Monday, December 17, 2012

The Funeral of Dea Lieu

I returned from our trip to Côte d'Ivoire this past Wednesday, where I had the privilege of attending Dea Lieu's funeral.  I traveled with Ron Rynders and Cal Cleveringa, two members of this partnership's Global Business Affiliate, who have known Dea for many years and were of great assistance to him during his illness.  In addition, Tom Corson, the Director of SIFAT (Serving In Faith and Technology) also joined us for the trip - SIFAT was the first organization that Dea came to know when he first came to the US in 2004.

Ron described this funeral as the most cathartic funeral that he has ever attended.  I agree - significant events like this (and weddings) are much more emotive in West Africa than in North America.  Wailing and crying are not only appropriate, but expected.  There is something very freeing in that.  The funeral process begins with the moving of the body from the morgue to the home, which happens the day before the funeral.  There is then a wake, or some call it a Christian Vigil, which takes place during the night - a time for prayer and sharing, watching over the body, until laying it to rest the next day.  The next morning is the funeral service and then the burial.

Here are some pictures which will allow you to share in this experience to some degree.

Dea's body moved from the morgue.  Many people gathered for this, while the choir sang and led in worship. 
Dea's truck was used to transport the coffin from the morgue to his house.  People followed behind on foot.
At the morgue - the children holding and comforting each other.
At Dea's house - Behind his casket was the verse from 2 Timothy 4:7, "I have fought the good fight, I have finished the race, I have kept the faith."
Two guards stood by Dea's casket during the entire wake.

This man gave his life to Christ the morning after the wake, stating that hearing the testimony of Dea, recorded in June upon his return to Côte d'Ivoire, convinced him.
Several of the one thousand people, waiting for the funeral to begin, after being up all night from the wake.
(Center) Dea's father, who gave his life to Christ several years ago.
It was not all sad though.  When singing a song about God being our refuge, everyone got up to dance, including us, much to the crowd's delight!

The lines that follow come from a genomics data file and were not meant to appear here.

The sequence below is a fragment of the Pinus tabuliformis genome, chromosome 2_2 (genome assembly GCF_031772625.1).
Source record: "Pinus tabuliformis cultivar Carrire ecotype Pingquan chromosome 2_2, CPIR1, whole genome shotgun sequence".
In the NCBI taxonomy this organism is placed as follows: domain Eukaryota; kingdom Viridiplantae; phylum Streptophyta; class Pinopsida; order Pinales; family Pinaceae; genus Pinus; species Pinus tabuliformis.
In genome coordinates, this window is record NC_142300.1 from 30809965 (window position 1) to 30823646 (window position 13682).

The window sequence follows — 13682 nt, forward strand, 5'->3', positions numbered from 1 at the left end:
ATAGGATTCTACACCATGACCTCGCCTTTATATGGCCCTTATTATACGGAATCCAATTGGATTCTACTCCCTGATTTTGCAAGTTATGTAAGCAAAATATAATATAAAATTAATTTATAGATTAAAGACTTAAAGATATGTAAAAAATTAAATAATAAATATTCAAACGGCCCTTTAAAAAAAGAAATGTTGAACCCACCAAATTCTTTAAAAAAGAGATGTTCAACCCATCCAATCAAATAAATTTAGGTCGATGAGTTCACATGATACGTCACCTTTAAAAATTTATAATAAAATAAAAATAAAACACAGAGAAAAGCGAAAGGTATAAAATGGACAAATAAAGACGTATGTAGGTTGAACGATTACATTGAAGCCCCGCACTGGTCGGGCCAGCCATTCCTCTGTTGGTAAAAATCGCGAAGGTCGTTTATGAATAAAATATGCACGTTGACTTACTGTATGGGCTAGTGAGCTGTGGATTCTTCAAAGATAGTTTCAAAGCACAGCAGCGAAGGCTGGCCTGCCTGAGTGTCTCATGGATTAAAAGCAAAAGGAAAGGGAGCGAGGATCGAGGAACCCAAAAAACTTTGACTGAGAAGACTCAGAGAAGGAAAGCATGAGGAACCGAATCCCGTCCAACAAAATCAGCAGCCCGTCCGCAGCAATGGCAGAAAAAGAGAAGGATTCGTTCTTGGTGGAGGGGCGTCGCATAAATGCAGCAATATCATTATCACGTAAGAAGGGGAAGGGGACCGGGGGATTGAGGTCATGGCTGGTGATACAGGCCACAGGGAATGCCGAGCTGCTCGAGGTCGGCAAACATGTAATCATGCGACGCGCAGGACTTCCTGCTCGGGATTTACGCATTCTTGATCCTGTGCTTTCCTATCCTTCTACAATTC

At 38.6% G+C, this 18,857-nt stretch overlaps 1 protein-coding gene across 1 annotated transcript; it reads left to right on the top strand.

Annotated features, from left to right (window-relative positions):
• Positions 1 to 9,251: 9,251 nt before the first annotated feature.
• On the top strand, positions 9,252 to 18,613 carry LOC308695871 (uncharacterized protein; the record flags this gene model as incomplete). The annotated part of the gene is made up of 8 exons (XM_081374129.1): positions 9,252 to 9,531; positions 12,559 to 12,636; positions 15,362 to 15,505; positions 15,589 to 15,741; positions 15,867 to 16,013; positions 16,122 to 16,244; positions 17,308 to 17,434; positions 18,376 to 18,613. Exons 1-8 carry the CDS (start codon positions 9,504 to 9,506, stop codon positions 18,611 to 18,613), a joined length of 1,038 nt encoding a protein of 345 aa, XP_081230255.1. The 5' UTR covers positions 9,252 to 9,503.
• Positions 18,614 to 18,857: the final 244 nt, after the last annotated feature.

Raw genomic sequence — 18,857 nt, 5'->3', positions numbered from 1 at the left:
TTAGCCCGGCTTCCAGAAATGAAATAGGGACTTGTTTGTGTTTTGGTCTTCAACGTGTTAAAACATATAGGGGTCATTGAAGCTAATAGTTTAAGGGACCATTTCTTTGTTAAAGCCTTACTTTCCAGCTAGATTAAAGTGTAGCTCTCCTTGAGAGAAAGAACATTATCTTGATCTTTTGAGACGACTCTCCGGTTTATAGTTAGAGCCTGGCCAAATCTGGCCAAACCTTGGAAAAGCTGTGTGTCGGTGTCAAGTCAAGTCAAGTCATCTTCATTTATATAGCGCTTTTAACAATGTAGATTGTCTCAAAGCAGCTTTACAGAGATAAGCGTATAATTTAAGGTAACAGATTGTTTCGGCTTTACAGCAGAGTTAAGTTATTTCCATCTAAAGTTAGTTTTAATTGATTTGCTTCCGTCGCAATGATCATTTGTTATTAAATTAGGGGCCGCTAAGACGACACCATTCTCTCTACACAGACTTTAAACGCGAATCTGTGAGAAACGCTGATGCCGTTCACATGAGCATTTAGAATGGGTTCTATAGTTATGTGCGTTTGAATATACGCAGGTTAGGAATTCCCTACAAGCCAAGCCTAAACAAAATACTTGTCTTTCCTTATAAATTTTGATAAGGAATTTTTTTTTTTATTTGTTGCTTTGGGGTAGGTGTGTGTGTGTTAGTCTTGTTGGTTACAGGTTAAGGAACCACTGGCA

The transport of people going from the funeral to the burial site.
On Dea's farm, where he was buried.  Choir in the background.
At the graveside.  I had the privilege of holding Charlotte's hand and supporting her physically at this difficult time.
Dea was buried on his farm.
All these people needed to be fed - not just once, but for several days.  So much cooking was constantly going on behind the house.
This was just a portion of the firewood needed to cook for all the people at the wake and the funeral!
Charlotte, and her oldest son Désiré-Michel, were given a print out of Question and Answer #1 from the Heidelberg Catechism, translated into French.
The group from Iowa, who supported this partnership over the years, gave me a copy of the Q & A #1 of the Heidelberg Catechism when Bob died - it now hangs in my living room.  This statement of faith, which now Charlotte holds as well, has brought comfort to so many people over the years.  If you are not familiar with it, I have copied it below. 

Q. What is your only comfort
   in life and in death?

A. That I am not my own,
but belong—
body and soul,
in life and in death—
to my faithful Savior Jesus Christ.

He has fully paid for all my sins with his precious blood,
and has set me free from the tyranny of the devil.

He also watches over me in such a way
that not a hair can fall from my head
without the will of my Father in heaven:
in fact, all things must work together for my salvation.

Because I belong to him,
Christ, by his Holy Spirit,
assures me of eternal life
and makes me wholeheartedly willing and ready
from now on to live for him.